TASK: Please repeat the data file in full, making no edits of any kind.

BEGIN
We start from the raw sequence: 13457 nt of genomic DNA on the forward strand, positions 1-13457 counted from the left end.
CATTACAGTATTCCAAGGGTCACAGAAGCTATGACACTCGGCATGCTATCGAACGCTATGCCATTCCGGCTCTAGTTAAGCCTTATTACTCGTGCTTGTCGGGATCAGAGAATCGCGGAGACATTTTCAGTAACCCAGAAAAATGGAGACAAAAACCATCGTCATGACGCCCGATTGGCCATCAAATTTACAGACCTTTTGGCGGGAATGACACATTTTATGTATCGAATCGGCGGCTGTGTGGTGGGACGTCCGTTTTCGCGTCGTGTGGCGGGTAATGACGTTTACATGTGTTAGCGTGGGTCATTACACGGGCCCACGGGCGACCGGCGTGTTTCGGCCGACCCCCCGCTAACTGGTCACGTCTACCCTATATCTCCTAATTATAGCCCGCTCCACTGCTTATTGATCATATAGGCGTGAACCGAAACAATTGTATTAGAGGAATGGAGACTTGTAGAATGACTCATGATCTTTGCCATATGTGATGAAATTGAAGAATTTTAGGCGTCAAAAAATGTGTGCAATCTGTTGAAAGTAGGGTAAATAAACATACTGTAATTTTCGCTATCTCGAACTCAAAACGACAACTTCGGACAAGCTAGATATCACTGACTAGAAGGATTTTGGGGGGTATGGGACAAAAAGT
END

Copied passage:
We start from the raw sequence: 13457 nt of genomic DNA on the forward strand, positions 1-13457 counted from the left end.
CATTACAGTATTCCAAGGGTCACAGAAGCTATGACACTCGGCATGCTATCGAACGCTATGCCATTCCGGCTCTAGTTAAGCCTTATTACTCGTGCTTGTCGGGATCAGAGAATCGCGGAGACATTTTCAGTAACCCAGAAAAATGGAGACAAAAACCATCGTCATGACGCCCGATTGGCCATCAAATTTACAGACCTTTTGGCGGGAATGACACATTTTATGTATCGAATCGGCGGCTGTGTGGTGGGACGTCCGTTTTCGCGTCGTGTGGCGGGTAATGACGTTTACATGTGTTAGCGTGGGTCATTACACGGGCCCACGGGCGACCGGCGTGTTTCGGCCGACCCCCCGCTAACTGGTCACGTCTACCCTATATCTCCTAATTATAGCCCGCTCCACTGCTTATTGATCATATAGGCGTGAACCGAAACAATTGTATTAGAGGAATGGAGACTTGTAGAATGACTCATGATCTTTGCCATATGTGATGAAATTGAAGAATTTTAGGCGTCAAAAAATGTGTGCAATCTGTTGAAAGTAGGGTAAATAAACATACTGTAATTTTCGCTATCTCGAACTCAAAACGACAACTTCGGACAAGCTAGATATCACTGACTAGAAGGATTTTGGGGGGTATGGGACAAAAAGT